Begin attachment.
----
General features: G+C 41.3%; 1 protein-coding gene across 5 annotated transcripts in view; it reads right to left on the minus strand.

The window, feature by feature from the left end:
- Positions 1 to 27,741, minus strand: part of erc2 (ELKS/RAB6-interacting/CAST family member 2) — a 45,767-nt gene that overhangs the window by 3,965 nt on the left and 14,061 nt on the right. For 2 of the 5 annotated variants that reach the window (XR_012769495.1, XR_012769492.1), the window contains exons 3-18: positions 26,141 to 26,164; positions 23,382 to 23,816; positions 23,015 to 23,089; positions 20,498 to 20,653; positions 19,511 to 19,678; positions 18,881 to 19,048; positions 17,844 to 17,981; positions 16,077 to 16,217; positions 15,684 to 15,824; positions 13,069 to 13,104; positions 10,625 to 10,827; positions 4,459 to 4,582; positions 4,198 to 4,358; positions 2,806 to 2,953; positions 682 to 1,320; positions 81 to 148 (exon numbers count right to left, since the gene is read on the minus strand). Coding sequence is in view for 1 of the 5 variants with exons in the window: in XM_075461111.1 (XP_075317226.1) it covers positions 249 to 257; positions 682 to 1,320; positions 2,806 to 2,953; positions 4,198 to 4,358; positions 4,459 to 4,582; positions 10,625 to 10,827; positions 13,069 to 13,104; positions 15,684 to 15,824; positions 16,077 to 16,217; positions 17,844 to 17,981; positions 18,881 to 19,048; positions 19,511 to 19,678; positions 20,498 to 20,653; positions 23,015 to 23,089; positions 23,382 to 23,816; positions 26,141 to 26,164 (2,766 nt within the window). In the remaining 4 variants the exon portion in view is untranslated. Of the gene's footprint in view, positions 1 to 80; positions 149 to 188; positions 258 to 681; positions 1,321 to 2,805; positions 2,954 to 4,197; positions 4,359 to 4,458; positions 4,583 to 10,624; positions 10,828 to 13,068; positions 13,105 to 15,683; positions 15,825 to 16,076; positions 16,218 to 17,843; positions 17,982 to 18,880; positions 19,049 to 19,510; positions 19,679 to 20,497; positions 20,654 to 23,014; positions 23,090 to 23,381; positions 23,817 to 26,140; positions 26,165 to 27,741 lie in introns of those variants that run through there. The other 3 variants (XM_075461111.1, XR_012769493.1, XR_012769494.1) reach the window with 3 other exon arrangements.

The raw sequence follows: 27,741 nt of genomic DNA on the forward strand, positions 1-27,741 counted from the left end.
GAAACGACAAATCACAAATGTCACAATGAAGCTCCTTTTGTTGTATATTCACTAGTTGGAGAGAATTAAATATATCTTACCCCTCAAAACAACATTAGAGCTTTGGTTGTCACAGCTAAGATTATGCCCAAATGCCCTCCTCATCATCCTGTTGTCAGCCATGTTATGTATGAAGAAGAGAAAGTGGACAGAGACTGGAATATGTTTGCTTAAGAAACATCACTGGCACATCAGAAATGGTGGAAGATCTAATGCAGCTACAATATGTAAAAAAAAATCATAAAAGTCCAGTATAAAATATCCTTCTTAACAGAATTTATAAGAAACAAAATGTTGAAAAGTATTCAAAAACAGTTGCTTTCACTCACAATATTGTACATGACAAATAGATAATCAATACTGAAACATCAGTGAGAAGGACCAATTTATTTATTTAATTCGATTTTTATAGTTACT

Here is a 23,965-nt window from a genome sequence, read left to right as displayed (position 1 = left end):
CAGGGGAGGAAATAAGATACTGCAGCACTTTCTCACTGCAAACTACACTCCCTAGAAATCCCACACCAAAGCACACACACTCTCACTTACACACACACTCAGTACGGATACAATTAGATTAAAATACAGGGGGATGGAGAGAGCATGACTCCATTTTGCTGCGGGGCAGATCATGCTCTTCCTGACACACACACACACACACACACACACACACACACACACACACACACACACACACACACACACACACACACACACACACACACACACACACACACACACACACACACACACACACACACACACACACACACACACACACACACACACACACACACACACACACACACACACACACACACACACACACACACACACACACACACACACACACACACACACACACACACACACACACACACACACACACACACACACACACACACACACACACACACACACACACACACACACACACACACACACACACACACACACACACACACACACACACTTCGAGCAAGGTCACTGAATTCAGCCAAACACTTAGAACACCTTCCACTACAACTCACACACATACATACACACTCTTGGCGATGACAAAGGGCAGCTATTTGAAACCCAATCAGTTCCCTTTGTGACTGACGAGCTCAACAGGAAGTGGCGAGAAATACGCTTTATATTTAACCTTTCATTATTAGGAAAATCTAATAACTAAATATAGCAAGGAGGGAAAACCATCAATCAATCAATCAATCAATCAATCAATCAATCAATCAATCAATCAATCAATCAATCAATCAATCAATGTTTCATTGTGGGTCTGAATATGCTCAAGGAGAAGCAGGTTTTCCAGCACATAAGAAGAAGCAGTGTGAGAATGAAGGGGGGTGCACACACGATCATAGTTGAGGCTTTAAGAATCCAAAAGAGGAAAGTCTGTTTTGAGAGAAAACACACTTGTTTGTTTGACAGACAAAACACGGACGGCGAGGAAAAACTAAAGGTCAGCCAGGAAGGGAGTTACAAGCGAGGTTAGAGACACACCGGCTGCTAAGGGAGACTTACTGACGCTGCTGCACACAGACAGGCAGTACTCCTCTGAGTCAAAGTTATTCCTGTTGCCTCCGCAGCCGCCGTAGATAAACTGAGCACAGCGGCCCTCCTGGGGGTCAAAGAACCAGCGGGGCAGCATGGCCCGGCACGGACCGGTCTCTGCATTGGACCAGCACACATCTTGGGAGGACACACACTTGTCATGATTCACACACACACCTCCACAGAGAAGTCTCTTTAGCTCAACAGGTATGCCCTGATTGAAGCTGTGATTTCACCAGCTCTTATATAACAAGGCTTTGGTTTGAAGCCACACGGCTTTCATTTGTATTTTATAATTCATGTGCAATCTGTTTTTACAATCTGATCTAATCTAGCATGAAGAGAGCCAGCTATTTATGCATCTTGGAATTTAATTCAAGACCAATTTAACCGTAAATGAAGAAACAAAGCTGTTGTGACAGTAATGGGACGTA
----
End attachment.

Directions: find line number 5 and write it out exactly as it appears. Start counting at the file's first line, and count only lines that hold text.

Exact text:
GAAACGACAAATCACAAATGTCACAATGAAGCTCCTTTTGTTGTATATTCACTAGTTGGAGAGAATTAAATATATCTTACCCCTCAAAACAACATTAGAGCTTTGGTTGTCACAGCTAAGATTATGCCCAAATGCCCTCCTCATCATCCTGTTGTCAGCCATGTTATGTATGAAGAAGAGAAAGTGGACAGAGACTGGAATATGTTTGCTTAAGAAACATCACTGGCACATCAGAAATGGTGGAAGATCTAATGCAGCTACAATATGTAAAAAAAAATCATAAAAGTCCAGTATAAAATATCCTTCTTAACAGAATTTATAAGAAACAAAATGTTGAAAAGTATTCAAAAACAGTTGCTTTCACTCACAATATTGTACATGACAAATAGATAATCAATACTGAAACATCAGTGAGAAGGACCAATTTATTTATTTAATTCGATTTTTATAGTTACT